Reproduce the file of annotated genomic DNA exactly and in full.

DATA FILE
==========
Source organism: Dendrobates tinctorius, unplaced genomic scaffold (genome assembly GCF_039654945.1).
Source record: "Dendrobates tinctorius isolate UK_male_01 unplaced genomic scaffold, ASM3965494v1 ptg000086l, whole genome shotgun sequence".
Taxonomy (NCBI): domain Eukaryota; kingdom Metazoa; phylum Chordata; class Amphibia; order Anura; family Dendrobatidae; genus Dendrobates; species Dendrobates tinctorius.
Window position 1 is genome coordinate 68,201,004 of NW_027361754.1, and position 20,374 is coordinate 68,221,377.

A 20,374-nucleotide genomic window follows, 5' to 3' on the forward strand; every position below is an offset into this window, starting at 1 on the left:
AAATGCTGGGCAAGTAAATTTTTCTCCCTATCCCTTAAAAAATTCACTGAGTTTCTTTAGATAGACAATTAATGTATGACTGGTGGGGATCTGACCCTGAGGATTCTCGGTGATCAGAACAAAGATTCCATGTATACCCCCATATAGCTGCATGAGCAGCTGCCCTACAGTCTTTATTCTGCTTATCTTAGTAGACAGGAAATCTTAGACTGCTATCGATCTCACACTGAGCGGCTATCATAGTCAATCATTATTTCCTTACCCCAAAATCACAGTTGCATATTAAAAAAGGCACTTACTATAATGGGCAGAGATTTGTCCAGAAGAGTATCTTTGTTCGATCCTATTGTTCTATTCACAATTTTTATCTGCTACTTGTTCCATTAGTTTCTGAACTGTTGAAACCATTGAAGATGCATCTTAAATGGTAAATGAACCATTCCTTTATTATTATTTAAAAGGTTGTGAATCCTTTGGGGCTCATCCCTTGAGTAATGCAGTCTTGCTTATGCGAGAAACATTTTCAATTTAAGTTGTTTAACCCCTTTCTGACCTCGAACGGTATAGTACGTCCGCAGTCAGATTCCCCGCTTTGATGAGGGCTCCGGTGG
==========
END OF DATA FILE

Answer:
Source organism: Dendrobates tinctorius, unplaced genomic scaffold (genome assembly GCF_039654945.1).
Source record: "Dendrobates tinctorius isolate UK_male_01 unplaced genomic scaffold, ASM3965494v1 ptg000086l, whole genome shotgun sequence".
Taxonomy (NCBI): domain Eukaryota; kingdom Metazoa; phylum Chordata; class Amphibia; order Anura; family Dendrobatidae; genus Dendrobates; species Dendrobates tinctorius.
Window position 1 is genome coordinate 68,201,004 of NW_027361754.1, and position 20,374 is coordinate 68,221,377.

A 20,374-nucleotide genomic window follows, 5' to 3' on the forward strand; every position below is an offset into this window, starting at 1 on the left:
AAATGCTGGGCAAGTAAATTTTTCTCCCTATCCCTTAAAAAATTCACTGAGTTTCTTTAGATAGACAATTAATGTATGACTGGTGGGGATCTGACCCTGAGGATTCTCGGTGATCAGAACAAAGATTCCATGTATACCCCCATATAGCTGCATGAGCAGCTGCCCTACAGTCTTTATTCTGCTTATCTTAGTAGACAGGAAATCTTAGACTGCTATCGATCTCACACTGAGCGGCTATCATAGTCAATCATTATTTCCTTACCCCAAAATCACAGTTGCATATTAAAAAAGGCACTTACTATAATGGGCAGAGATTTGTCCAGAAGAGTATCTTTGTTCGATCCTATTGTTCTATTCACAATTTTTATCTGCTACTTGTTCCATTAGTTTCTGAACTGTTGAAACCATTGAAGATGCATCTTAAATGGTAAATGAACCATTCCTTTATTATTATTTAAAAGGTTGTGAATCCTTTGGGGCTCATCCCTTGAGTAATGCAGTCTTGCTTATGCGAGAAACATTTTCAATTTAAGTTGTTTAACCCCTTTCTGACCTCGAACGGTATAGTACGTCCGCAGTCAGATTCCCCGCTTTGATGAGGGCTCCGGTGG